Perceived political inadequacy bring laughter in Stage West’s ‘The Outsider’

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If you went on a date with Stage West’s production of The Outsider, the first half would be the equivalent of adequate conversation and you would be looking at your watch. If you parted at this point, you probably wouldn’t be looking for a second date. But if you got to the second half, you’d be hooked.

The play, written by Paul Slade Smith is a smart, sly, comedy that tells of Ned Newley (Mark Weatherley) who finds himself as the new Governor, when political scandal forced the former Governor to quit. The problem is that Ned doesn’t do public speaking, or media, or anything that involves being in the limelight. His Chief of Staff Dave Riley (Mark Crawford) has never worked for a politician who has won and quickly hires Paige Caldwell (Kathryn Kerbes) a pollster to help out. When media honcho Arthur Vance (David LeReany) watches Ned’s abysmal swearing in ceremony he immediately wants to direct his political career. Arthur might be on track to ensure Ned’s success, but then he meets Louise Peakes (Adrienne Merrell) on a news interview with reporter Rachel Parsons (Camille Pavlenko) and her cameraman A.C Petersen (Robert Klein). Louise has what it takes to be the new Lieutenant Governor, as in she is blissfully unaware of how to do anything.

The Outsider is political commentary of how democracy elects idiots who don’t actually know what government is supposed to do. They look like leaders, who say vague statements that the people buy into. The first half of the play perpetuates this narrative and it’s funny, but not enough to keep the audience hooked. Then, in the second half Klein talks about how everyone is too busy to pay attention and it’s crowded enough, what’s the point in caring about politics? This is where the production is quite astute in commenting on our current political climate. Because as Ned says, if we keep going, we’ll have uneducated kids and really rich cows.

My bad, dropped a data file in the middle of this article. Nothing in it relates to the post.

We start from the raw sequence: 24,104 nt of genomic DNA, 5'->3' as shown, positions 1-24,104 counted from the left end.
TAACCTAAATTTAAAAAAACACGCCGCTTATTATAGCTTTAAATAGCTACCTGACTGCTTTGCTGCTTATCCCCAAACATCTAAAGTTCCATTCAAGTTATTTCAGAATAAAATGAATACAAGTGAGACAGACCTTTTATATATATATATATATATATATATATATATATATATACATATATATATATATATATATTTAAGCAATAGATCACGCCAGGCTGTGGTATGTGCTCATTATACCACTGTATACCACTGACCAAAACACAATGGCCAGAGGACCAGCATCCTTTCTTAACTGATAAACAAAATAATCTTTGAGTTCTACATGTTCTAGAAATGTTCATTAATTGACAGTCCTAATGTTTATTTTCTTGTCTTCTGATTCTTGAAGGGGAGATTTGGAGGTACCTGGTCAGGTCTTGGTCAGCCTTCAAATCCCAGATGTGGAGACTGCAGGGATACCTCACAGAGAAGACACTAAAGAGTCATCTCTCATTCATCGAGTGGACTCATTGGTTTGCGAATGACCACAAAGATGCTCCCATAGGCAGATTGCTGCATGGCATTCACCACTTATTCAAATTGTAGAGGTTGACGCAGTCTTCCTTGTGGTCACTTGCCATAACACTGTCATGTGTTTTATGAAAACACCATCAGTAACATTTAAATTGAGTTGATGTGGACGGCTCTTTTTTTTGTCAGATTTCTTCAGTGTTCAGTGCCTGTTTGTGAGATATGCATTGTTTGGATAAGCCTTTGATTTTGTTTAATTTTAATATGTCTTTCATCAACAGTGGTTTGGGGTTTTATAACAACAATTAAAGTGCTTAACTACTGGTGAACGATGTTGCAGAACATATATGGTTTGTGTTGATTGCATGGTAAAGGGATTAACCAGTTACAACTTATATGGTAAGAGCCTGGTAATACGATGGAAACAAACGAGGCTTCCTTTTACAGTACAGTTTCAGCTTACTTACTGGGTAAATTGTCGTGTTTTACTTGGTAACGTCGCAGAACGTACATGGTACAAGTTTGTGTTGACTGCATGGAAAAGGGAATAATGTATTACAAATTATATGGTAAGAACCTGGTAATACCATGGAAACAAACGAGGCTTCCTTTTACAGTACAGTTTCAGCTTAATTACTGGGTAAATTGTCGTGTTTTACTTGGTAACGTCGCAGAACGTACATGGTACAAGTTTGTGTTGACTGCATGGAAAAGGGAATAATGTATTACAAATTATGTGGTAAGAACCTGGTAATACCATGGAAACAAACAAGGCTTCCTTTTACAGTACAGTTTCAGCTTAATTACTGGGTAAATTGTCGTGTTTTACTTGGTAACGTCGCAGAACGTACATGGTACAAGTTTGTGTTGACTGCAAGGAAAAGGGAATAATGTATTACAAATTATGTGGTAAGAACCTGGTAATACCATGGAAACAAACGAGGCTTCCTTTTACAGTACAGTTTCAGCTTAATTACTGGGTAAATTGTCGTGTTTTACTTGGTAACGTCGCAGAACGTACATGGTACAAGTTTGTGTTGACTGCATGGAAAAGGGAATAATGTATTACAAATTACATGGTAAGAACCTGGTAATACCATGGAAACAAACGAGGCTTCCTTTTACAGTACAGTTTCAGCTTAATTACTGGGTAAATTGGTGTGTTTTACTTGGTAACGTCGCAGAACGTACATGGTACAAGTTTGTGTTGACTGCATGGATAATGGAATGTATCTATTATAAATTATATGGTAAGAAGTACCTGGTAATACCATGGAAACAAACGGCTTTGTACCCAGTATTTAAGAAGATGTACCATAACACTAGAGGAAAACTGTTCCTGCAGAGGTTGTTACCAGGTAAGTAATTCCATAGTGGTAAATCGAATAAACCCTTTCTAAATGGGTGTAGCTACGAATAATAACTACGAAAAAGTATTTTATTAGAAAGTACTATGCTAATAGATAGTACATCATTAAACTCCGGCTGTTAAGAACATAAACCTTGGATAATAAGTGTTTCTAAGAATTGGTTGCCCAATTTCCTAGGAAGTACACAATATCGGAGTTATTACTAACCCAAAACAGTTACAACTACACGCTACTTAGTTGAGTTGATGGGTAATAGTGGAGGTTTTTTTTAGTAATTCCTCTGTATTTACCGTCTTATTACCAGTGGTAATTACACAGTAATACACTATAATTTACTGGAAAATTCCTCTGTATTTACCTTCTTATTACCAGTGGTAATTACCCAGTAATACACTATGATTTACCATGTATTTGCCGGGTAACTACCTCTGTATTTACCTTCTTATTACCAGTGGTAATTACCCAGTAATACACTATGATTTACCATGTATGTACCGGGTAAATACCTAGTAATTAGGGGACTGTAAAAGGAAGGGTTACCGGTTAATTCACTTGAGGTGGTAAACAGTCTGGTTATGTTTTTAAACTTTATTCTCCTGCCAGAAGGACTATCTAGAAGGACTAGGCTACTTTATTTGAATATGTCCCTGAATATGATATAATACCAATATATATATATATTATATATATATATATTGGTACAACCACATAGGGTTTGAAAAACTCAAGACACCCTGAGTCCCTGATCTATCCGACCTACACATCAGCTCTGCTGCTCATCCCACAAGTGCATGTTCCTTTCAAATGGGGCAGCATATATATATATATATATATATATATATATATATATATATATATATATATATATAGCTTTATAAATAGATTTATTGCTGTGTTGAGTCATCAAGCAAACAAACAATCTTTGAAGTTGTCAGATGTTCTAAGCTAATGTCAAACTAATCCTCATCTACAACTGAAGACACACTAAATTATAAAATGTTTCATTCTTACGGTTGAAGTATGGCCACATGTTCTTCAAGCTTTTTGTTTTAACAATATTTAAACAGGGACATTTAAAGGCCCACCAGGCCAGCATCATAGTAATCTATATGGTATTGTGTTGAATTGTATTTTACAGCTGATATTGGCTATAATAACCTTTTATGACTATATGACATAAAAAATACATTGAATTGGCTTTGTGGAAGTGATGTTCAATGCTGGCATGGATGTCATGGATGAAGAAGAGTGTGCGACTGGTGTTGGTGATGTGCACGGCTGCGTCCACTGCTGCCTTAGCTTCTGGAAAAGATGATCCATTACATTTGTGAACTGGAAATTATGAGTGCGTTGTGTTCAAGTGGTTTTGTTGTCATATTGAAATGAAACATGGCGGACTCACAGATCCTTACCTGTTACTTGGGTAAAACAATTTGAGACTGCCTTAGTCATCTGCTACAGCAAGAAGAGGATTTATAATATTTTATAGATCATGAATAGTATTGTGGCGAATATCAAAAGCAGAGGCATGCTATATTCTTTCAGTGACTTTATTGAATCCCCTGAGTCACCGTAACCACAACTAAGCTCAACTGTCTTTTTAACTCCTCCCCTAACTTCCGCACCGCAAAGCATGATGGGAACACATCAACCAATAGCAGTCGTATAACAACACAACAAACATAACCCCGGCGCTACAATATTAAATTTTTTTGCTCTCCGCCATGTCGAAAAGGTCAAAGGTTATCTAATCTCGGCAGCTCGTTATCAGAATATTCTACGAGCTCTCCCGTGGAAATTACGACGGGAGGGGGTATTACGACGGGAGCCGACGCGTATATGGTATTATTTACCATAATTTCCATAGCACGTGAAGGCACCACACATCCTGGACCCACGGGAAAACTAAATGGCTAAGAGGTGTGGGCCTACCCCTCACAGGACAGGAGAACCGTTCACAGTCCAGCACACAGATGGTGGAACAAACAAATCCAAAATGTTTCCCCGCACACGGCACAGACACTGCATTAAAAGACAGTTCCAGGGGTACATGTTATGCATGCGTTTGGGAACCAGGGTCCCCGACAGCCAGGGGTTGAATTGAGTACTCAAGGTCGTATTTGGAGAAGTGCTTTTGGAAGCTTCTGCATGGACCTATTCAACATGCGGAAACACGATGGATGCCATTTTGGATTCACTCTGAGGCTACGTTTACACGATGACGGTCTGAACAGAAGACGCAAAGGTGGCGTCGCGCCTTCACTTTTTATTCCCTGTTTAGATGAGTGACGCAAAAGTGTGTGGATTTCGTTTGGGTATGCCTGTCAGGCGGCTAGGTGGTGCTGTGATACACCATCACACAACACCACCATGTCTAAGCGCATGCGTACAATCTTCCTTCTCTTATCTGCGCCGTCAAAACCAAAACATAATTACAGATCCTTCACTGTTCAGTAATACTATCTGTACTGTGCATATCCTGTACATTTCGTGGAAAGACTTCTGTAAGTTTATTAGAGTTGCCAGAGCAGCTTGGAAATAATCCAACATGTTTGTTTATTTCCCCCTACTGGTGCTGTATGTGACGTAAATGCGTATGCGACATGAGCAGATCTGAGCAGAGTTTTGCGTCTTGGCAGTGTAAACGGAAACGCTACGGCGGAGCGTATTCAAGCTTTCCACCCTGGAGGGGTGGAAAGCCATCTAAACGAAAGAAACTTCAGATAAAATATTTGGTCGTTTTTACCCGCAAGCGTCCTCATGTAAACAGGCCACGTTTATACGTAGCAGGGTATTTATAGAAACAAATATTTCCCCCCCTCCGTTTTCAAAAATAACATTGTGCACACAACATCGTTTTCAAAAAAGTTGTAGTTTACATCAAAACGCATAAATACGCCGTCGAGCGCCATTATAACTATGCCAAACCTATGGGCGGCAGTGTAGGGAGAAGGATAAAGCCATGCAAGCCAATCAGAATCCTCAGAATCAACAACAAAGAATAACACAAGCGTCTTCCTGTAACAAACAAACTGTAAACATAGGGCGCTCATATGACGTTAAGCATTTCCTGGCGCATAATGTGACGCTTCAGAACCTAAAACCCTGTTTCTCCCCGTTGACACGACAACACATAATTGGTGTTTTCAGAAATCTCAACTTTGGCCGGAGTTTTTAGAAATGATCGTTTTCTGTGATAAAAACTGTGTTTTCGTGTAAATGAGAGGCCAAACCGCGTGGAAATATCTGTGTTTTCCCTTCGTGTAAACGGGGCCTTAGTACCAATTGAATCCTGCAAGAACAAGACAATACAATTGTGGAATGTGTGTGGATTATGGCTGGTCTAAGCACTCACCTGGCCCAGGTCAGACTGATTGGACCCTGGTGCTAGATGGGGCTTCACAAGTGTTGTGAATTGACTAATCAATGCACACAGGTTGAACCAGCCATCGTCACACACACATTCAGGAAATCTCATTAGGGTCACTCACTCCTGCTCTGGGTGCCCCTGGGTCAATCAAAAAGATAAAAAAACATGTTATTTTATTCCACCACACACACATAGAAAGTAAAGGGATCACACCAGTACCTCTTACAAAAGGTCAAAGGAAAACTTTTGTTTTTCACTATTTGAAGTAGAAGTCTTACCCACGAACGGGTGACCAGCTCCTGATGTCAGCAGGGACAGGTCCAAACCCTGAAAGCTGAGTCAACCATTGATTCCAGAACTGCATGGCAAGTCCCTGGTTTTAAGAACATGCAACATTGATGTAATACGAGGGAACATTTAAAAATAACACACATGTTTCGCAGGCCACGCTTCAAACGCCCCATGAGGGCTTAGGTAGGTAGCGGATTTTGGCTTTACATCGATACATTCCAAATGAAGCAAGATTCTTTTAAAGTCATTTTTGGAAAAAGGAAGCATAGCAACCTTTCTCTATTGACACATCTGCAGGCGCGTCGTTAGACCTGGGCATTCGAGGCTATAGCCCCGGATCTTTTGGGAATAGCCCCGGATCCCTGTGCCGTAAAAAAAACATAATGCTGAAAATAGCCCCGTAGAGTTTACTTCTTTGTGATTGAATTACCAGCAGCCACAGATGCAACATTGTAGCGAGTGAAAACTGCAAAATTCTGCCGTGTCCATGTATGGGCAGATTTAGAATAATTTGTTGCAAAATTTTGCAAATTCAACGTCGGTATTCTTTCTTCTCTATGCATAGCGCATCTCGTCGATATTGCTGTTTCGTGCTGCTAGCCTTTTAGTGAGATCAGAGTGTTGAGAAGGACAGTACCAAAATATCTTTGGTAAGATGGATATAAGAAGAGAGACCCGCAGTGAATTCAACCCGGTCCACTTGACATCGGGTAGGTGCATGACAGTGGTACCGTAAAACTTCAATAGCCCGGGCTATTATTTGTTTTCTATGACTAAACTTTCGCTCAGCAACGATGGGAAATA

The production offers a talented cast especially in the steadiness of Crawford and the agility of Weatherley. It’s nice to see Kerbes in this role as political savant and Pavalenko shows her ability to portray a diversity of characters, as this role is miles away from her last role in Theatre Calgary’s Noises Off.

Norman J. Galenza-MacDonald’s costume design has everyone looking smart when they need to and frumpy when they need to as well! While the set is a simple office, big enough to have the action unfold.

Director J. Sean Elliott gets creative with the news broadcast and bring a sweet charm to the whole production.

If the state of politics currently makes you want to tune out, tune into Stage West’s The Outsider, running until April 19th. More information is available online.

Photo credit to: John Watson Photography

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